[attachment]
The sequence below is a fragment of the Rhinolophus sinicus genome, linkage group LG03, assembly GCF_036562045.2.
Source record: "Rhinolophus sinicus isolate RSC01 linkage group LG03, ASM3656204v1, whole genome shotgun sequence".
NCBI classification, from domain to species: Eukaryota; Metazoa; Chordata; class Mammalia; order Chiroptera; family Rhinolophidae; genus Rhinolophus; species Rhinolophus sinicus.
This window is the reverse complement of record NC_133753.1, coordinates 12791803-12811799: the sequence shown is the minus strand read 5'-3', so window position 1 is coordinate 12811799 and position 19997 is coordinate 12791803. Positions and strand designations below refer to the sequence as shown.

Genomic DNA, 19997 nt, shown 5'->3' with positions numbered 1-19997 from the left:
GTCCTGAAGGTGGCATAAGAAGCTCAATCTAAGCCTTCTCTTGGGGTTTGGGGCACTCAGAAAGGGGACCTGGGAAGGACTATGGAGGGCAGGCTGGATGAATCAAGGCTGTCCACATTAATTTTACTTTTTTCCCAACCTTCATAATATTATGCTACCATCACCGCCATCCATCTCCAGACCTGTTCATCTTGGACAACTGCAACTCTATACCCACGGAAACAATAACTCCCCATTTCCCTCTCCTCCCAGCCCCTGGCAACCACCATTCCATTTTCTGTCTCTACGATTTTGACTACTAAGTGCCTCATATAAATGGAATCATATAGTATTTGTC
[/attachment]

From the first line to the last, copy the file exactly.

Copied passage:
The sequence below is a fragment of the Rhinolophus sinicus genome, linkage group LG03, assembly GCF_036562045.2.
Source record: "Rhinolophus sinicus isolate RSC01 linkage group LG03, ASM3656204v1, whole genome shotgun sequence".
NCBI classification, from domain to species: Eukaryota; Metazoa; Chordata; class Mammalia; order Chiroptera; family Rhinolophidae; genus Rhinolophus; species Rhinolophus sinicus.
This window is the reverse complement of record NC_133753.1, coordinates 12791803-12811799: the sequence shown is the minus strand read 5'-3', so window position 1 is coordinate 12811799 and position 19997 is coordinate 12791803. Positions and strand designations below refer to the sequence as shown.

Genomic DNA, 19997 nt, shown 5'->3' with positions numbered 1-19997 from the left:
GTCCTGAAGGTGGCATAAGAAGCTCAATCTAAGCCTTCTCTTGGGGTTTGGGGCACTCAGAAAGGGGACCTGGGAAGGACTATGGAGGGCAGGCTGGATGAATCAAGGCTGTCCACATTAATTTTACTTTTTTCCCAACCTTCATAATATTATGCTACCATCACCGCCATCCATCTCCAGACCTGTTCATCTTGGACAACTGCAACTCTATACCCACGGAAACAATAACTCCCCATTTCCCTCTCCTCCCAGCCCCTGGCAACCACCATTCCATTTTCTGTCTCTACGATTTTGACTACTAAGTGCCTCATATAAATGGAATCATATAGTATTTGTC